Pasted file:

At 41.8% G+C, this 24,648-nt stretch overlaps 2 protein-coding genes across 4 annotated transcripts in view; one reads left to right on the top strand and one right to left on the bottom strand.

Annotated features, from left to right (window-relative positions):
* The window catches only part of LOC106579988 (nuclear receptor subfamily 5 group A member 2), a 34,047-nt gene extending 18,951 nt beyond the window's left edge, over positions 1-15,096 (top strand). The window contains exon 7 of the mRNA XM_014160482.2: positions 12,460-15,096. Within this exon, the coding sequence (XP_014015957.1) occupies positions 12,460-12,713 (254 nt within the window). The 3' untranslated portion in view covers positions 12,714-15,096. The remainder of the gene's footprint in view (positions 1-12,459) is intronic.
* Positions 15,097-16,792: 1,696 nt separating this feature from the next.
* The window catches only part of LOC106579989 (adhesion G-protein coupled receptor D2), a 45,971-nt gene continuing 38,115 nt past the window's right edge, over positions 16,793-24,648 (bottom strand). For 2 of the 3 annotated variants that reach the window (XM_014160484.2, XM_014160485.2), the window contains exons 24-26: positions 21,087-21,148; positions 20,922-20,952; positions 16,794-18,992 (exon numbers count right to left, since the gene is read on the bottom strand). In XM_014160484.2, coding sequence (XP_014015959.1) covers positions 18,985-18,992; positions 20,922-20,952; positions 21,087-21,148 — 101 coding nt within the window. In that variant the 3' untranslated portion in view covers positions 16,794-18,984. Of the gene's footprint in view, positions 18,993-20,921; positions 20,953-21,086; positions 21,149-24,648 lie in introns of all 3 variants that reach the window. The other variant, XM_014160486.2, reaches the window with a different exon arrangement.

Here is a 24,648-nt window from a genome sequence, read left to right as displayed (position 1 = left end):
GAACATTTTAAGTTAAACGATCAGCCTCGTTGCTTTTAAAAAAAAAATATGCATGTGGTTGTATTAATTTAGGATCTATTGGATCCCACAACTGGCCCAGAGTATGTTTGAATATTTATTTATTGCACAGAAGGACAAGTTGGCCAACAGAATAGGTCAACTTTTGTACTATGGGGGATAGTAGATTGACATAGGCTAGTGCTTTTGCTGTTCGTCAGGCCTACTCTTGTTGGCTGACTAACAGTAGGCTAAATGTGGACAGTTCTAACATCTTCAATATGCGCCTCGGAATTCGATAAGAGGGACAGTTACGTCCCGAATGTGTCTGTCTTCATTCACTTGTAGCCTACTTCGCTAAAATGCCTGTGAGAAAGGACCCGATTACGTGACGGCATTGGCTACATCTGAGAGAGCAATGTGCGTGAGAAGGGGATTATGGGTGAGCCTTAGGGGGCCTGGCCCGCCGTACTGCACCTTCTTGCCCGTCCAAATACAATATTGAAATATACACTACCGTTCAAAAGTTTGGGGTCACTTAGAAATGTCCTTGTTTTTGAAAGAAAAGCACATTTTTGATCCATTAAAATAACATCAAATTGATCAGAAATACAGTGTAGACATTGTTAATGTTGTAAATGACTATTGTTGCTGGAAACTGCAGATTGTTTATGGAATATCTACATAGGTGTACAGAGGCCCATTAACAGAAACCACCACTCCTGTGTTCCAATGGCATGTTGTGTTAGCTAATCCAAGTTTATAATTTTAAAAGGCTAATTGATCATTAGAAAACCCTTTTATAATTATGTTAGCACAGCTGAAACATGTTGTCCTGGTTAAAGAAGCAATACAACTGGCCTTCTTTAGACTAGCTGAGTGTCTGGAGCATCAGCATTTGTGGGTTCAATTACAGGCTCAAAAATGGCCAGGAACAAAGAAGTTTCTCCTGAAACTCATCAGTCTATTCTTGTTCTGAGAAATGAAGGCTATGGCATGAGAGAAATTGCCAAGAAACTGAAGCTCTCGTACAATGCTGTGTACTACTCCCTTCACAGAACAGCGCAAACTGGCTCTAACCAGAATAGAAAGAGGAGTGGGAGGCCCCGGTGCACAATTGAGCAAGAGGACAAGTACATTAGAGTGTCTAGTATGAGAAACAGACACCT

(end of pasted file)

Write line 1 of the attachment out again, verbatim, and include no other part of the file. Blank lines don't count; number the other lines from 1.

At 41.8% G+C, this 24,648-nt stretch overlaps 2 protein-coding genes across 4 annotated transcripts in view; one reads left to right on the top strand and one right to left on the bottom strand.